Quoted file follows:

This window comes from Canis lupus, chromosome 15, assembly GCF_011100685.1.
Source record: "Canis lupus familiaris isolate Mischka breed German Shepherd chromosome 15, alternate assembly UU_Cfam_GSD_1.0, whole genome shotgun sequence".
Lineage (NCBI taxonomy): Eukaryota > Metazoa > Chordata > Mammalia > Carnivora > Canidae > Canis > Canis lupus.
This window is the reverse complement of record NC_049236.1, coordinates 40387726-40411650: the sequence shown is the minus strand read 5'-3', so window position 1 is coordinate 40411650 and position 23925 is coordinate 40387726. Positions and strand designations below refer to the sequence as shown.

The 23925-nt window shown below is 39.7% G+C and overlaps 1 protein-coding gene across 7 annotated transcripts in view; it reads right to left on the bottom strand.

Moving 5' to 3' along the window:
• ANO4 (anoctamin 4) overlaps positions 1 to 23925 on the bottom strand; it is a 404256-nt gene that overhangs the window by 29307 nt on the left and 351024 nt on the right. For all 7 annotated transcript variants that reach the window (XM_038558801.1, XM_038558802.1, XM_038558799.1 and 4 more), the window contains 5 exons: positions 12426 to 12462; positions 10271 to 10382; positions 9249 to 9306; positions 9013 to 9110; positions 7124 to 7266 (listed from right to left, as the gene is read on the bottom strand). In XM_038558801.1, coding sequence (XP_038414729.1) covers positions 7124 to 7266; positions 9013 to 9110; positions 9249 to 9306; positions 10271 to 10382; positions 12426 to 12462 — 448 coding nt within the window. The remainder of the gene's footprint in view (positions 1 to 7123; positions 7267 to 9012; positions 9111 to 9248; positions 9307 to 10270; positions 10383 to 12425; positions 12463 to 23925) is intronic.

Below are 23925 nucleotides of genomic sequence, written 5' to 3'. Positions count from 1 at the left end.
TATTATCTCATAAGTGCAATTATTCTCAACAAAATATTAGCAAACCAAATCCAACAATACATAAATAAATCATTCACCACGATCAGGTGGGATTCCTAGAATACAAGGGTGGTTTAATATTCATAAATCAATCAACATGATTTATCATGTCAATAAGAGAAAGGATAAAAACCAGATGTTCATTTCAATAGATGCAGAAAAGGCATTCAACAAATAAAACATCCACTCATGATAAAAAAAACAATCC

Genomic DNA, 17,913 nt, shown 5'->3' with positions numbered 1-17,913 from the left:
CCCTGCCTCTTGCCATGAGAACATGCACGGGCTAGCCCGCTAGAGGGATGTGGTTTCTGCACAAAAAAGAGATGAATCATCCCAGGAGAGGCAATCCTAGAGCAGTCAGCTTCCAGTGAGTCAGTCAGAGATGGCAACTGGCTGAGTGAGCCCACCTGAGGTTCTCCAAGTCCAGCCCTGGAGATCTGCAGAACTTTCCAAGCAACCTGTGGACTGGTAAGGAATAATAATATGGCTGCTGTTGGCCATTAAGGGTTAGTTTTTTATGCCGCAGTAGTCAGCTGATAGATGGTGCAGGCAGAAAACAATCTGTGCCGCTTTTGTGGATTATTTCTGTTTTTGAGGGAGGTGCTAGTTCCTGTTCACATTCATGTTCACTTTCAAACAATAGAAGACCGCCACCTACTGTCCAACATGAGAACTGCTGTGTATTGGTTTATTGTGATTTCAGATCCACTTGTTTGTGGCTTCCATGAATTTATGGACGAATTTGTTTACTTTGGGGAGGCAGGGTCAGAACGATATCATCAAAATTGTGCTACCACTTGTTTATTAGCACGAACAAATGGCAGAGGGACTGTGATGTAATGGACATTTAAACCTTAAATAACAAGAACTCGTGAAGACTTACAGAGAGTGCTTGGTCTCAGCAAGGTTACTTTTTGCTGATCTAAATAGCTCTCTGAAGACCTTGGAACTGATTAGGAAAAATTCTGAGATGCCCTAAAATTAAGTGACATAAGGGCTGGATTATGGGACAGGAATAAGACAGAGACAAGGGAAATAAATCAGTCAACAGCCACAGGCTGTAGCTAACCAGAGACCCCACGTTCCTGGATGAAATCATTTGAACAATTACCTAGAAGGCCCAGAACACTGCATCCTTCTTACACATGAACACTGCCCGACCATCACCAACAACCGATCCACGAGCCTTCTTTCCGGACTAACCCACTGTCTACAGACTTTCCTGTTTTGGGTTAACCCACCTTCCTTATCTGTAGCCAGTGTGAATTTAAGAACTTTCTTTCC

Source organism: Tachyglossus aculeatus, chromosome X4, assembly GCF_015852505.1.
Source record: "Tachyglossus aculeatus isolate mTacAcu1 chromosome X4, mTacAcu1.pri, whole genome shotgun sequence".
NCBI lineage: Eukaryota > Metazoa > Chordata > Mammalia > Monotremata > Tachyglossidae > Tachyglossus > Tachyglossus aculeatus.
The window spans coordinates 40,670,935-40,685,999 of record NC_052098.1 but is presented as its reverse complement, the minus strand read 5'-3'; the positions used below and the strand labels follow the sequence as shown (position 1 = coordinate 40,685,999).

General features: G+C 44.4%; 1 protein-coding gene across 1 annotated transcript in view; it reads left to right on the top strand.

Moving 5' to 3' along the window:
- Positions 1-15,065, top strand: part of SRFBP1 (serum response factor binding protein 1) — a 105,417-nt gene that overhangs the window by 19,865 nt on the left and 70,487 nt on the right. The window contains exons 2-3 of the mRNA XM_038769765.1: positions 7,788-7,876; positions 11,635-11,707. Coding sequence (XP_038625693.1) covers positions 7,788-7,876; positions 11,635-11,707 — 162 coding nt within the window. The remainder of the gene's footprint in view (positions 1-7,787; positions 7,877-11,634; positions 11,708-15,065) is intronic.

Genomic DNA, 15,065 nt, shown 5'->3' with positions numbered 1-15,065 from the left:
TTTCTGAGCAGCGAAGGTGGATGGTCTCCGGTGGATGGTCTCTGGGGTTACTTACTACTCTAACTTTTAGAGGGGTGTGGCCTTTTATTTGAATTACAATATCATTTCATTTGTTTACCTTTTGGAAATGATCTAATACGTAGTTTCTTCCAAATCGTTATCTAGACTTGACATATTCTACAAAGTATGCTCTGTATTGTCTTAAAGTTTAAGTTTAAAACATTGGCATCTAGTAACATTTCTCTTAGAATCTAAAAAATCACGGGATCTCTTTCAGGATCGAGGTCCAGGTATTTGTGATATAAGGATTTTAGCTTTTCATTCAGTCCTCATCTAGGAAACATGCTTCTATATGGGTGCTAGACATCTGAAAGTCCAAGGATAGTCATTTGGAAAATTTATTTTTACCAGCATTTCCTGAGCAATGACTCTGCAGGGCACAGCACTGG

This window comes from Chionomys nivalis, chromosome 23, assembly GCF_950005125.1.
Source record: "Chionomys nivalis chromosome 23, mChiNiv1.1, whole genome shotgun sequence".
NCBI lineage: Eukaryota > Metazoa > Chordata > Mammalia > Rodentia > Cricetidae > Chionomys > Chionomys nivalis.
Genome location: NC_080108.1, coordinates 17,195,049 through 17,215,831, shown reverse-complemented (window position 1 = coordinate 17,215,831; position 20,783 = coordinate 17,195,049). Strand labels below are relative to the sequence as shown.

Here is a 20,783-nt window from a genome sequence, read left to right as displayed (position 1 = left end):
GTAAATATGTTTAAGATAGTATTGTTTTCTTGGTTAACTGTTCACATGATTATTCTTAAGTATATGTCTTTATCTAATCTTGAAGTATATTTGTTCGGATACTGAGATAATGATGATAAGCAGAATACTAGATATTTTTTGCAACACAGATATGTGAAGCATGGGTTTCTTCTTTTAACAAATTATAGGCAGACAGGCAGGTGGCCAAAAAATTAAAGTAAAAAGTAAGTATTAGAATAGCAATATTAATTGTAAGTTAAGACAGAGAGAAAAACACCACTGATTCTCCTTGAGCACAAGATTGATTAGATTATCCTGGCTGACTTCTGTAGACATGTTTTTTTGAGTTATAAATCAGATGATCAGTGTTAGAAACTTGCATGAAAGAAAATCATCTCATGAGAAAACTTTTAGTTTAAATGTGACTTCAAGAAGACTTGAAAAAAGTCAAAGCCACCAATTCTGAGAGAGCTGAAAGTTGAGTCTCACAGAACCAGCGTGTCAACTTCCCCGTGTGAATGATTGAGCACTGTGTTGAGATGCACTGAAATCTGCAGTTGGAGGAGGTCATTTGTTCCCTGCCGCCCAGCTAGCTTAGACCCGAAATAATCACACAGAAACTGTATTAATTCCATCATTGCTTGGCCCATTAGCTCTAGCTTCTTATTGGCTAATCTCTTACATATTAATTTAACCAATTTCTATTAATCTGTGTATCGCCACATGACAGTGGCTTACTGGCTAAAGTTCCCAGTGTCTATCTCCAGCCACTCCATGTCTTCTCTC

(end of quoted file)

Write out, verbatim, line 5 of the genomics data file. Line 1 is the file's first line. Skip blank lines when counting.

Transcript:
The 23925-nt window shown below is 39.7% G+C and overlaps 1 protein-coding gene across 7 annotated transcripts in view; it reads right to left on the bottom strand.